The result of this odd expression is the maximum exposure of the Jacobson’s organ on the roof of their mouths to the pheromones. The tongue catches the scent, and flicks the pheromone messages up to the ducts, allowing receptors in the vomeronasal organ to process the scent messages.
This odd mouth-breathing approach to scent is most often seen in male cats, likely due to their use of pheromones to sniff out potential sexual partners. You might also see this amusing expression in cats investigating novel or interesting scents such as if another cat has sprayed urine nearby, on scratch marks from another feline, or in secretions such as anal glands or feces.
In addition to cats, the flehmen response is seen in horses, giraffes, elephants, goats, and rhinos.
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Do I Need To Be Concerned?
A cat’s flehmen response has been described as “stinky face” due to the grimace expression, and it can lead cat owners to be concerned that their pet is in pain or unwell. However, this is a perfectly normal behavior—it’s just a cat’s way of thoroughly investigating important scent messages.
It should not, however, be confused with mouth breathing. When performing the flehmen reaction, a cat will stand still, with their upper lip curled and mouth slightly open. It only lasts for a short time.
If, however, your cat is panting with its mouth open, breathing with more effort (tummy or chest sucking in and out), or having difficulty in breathing, seek veterinary attention immediately.
Also Read: Why Do Cats Stick Their Tongue Out?
Cats have super scenting powers, with an excellent sense of olfactory smell and the ability to sniff out pheromonal messages. The flehmen response is seen when cats are smelling complex and important scents. This method of inhaling floods the vomeronasal organ on the roof of a cat’s mouth with the chemical messages so they can be correctly interpreted. It can look odd, with a grimace-type expression, but it is a perfectly normal cat behavior.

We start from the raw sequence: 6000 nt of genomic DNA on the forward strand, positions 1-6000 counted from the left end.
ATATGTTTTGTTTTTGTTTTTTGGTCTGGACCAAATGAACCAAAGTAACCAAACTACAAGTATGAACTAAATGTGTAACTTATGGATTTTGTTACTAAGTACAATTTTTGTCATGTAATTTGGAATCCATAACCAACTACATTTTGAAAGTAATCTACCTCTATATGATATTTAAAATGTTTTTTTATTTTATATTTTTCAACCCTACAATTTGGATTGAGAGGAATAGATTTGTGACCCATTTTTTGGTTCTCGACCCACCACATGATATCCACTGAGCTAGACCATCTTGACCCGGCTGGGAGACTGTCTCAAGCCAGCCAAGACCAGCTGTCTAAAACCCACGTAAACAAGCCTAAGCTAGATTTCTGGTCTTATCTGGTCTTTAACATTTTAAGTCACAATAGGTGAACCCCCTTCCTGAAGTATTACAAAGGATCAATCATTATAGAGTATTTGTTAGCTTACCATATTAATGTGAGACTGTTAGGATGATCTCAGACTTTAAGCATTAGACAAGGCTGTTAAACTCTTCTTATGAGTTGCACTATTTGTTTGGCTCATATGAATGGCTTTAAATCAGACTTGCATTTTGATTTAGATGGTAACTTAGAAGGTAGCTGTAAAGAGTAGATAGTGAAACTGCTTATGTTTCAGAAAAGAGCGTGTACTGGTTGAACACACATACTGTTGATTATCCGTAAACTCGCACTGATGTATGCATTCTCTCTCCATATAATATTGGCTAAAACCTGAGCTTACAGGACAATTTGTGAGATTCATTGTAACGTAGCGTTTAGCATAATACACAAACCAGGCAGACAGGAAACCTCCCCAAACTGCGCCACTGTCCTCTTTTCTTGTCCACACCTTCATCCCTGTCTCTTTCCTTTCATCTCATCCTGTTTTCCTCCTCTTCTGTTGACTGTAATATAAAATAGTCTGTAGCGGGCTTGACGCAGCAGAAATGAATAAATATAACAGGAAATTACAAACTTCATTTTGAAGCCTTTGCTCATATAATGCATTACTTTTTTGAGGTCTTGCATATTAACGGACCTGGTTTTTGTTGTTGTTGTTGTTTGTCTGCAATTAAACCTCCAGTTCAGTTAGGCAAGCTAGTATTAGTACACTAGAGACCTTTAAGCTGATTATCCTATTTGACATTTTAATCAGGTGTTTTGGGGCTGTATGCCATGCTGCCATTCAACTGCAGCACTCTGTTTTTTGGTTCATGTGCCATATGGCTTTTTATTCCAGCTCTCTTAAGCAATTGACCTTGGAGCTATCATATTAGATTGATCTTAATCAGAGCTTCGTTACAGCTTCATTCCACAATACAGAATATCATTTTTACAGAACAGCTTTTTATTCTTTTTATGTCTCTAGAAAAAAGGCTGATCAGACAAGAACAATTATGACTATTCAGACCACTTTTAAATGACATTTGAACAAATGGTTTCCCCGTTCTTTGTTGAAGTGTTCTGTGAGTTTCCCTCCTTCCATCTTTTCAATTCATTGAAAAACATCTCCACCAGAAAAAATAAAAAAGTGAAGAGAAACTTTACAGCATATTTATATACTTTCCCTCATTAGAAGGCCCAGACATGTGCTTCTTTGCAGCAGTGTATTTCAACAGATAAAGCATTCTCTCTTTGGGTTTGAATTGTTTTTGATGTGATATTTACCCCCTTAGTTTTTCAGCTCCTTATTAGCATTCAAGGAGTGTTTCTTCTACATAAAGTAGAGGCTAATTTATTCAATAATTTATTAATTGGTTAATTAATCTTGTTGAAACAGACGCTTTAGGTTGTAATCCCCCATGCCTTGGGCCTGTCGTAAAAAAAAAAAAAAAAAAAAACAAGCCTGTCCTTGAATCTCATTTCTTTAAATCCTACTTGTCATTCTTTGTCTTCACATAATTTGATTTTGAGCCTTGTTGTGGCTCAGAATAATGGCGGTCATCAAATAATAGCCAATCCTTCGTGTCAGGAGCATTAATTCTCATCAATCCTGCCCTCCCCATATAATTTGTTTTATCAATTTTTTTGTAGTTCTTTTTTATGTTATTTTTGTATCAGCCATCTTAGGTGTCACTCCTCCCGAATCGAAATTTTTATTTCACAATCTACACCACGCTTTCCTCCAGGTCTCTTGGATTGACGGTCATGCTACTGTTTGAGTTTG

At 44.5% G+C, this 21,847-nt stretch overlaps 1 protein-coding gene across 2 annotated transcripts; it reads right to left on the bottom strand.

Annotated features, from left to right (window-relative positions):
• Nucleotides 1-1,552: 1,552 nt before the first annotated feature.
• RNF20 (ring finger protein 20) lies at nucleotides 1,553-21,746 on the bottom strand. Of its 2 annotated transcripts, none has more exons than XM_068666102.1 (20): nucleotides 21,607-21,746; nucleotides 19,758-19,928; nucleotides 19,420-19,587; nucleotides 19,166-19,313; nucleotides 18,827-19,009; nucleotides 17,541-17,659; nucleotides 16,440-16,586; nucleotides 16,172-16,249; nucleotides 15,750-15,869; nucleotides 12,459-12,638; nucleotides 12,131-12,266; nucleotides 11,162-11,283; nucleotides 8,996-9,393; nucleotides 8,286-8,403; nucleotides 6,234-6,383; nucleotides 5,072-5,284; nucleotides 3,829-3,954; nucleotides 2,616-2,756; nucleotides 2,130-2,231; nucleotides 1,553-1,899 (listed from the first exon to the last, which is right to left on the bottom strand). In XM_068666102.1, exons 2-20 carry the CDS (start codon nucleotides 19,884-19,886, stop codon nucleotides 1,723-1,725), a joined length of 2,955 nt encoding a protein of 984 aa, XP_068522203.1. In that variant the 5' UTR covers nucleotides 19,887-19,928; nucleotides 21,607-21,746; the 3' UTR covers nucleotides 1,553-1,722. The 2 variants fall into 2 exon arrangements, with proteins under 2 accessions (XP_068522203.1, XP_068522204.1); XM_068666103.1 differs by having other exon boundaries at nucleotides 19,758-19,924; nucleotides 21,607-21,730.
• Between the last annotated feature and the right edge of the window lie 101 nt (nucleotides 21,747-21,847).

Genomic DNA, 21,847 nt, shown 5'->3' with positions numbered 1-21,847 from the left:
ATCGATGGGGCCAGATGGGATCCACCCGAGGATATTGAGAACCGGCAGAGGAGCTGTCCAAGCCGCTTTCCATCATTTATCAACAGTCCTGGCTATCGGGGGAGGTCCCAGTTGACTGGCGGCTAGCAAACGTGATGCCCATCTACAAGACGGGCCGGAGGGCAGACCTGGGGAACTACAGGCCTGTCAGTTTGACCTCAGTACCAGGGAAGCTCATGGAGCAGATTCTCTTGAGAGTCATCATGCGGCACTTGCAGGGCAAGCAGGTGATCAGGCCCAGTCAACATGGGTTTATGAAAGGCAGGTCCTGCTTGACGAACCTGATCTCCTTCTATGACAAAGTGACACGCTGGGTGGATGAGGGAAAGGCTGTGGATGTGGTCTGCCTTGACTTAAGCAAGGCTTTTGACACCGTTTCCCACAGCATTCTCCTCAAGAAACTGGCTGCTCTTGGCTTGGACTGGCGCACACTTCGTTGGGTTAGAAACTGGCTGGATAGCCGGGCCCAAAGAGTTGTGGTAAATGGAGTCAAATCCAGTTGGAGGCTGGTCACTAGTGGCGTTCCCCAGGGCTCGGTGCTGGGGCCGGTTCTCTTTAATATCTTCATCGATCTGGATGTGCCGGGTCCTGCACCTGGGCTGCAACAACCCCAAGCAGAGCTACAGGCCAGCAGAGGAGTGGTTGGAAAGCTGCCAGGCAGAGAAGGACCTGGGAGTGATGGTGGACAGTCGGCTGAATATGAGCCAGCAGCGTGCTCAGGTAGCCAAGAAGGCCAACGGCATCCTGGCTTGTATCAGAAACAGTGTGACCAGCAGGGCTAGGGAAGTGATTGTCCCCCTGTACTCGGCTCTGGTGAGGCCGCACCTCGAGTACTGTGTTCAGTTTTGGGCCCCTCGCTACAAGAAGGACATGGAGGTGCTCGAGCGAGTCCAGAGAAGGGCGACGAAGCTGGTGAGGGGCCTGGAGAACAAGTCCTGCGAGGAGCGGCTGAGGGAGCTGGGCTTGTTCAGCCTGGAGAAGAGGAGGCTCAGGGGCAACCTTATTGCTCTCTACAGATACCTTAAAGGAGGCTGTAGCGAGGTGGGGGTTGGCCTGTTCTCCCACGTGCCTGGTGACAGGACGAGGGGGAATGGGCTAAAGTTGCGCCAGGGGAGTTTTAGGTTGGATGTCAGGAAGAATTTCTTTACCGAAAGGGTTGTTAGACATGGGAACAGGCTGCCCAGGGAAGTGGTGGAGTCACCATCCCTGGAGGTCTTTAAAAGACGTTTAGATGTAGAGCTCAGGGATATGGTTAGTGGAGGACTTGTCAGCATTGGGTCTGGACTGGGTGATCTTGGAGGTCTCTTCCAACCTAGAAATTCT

Also Read: Do Cats Have Scent Glands In Their Paws?
Frequently Asked Questions
Do cats open their mouth when they smell something bad?
Cats use a special way of smelling called the flehmen response, where they open their mouth and curl their lips into a grimace. This is a response to smelling pheromones (chemical messages) rather than a bad scent, but is easily confused as the action is often performed around urine or anal gland secretions.
Why do cats pull a funny face when they smell something?
Cats have a vomeronasal organ on the roof of their mouths. They use this to smell pheromonal messages. When they smell something interesting, they make a funny grimace expression to draw scent into their mouths and up into this scent organ.
Why do cats stick their tongue out after smelling something?
Cats have a vomeronasal organ on the roof of their mouths, which is involved in pheromone messaging. They use their tongues to draw scents in and flick them up onto the roof of the mouth and into the ducts of the scent organ. This is called the flehmen response.
Why do cats like it when you rub their cheeks?
Cats have scent glands all over the face which release pheromones, including their cheeks. Pheromones can convey different messages but facial pheromones are involved in feelings of happiness, contentment, and social bonding.